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Re: goals for fc4?

>>>>> "Chip" == Chip Turner <cturner redhat com> writes:

Chip> I think at best the jury is still out on how fast gcj is
Chip> vs a hotspot-optimizing jvm for "real world" use.

Best performance depends on a lot of factors, not just your
application but also how you plan to deploy it.  For instance, using
gcj to build shared libraries may be a winner when you expect to be
reusing that library in several running processes, even if the
generated code looks marginally slower.

gcj and hotspot-like JITs have different optimization opportunities
available to them.  Another factor is how you compile your code with
gcj; the new binary compatibility ABI provides flexibility at the cost
of some performance.  The usual answer is "try your program and see".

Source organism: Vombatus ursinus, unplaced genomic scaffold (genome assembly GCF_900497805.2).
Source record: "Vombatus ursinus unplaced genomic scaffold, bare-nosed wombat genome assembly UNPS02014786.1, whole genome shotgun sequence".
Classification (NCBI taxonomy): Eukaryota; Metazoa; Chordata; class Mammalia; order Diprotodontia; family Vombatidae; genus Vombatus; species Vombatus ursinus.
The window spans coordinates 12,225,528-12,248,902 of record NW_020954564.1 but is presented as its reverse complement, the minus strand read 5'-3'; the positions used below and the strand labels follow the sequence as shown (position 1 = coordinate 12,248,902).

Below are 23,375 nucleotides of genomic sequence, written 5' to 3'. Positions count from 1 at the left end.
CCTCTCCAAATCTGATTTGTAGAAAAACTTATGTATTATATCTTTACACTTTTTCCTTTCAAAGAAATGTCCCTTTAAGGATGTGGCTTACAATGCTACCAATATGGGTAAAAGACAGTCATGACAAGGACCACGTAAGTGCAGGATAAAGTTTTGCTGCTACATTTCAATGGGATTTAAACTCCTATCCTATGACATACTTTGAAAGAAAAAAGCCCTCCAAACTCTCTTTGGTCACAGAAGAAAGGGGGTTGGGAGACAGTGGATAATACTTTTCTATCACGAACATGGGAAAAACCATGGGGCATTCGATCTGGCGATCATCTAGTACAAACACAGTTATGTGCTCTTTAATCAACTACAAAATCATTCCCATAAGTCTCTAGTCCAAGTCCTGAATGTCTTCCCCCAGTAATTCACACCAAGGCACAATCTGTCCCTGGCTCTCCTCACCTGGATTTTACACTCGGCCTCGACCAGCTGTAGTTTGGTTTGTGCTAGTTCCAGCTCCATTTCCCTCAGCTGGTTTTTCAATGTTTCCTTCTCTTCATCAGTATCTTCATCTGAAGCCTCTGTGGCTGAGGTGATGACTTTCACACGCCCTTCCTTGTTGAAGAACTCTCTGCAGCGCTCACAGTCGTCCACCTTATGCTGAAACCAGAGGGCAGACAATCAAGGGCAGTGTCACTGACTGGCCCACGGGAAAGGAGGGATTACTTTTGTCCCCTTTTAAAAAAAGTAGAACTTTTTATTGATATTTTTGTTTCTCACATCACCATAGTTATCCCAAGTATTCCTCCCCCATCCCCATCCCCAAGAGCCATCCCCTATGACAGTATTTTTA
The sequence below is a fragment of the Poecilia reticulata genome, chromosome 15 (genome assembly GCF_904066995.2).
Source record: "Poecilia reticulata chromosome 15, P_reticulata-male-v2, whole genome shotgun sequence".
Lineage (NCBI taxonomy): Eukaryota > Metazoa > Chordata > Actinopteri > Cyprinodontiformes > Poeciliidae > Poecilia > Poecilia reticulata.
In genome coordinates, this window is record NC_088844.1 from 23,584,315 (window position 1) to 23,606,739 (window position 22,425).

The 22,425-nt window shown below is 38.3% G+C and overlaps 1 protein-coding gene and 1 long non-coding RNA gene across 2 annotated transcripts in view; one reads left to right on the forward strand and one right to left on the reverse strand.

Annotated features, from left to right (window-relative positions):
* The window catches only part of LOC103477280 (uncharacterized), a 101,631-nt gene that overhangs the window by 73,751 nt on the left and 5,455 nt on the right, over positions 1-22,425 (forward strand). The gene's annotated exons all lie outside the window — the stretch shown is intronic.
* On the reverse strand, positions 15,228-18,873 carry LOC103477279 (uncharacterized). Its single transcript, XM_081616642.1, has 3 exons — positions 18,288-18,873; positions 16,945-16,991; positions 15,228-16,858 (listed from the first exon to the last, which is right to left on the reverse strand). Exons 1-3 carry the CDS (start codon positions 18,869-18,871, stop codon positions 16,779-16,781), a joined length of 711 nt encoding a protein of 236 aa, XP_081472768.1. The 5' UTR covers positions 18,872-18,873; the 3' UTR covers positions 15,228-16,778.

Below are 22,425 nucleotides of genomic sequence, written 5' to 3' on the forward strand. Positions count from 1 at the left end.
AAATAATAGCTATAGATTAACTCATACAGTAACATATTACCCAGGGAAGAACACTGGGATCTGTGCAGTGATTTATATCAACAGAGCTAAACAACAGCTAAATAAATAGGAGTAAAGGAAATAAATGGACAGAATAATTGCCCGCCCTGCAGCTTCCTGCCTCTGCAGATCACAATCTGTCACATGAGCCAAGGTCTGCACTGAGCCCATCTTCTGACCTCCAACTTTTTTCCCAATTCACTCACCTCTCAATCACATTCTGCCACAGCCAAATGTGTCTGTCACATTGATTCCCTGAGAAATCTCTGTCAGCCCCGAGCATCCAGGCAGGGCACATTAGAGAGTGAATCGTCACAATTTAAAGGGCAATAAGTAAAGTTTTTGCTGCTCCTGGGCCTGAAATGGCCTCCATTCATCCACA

On smaller-than-real-applications benchmarks, gcj fares pretty well
against the best JITs (especially considering how few gcj-specific
optimizations we've added to gcc, e.g. we still haven't implemented
array bounds check removal).  The 1.5 release from Sun looks like it
pulled ahead a little bit, though you can still construct tests where
gcj does better.  I would expect some bounce from gcc in the 4.1 time
frame, though, as more high-level optimizations are written.

As a practical matter touching on Fedora, gcj remains the "best" way
to deliver java applications on a free system.  In my opinion, other
free VMs have unacceptable performance, unacceptable platform
coverage, or both.


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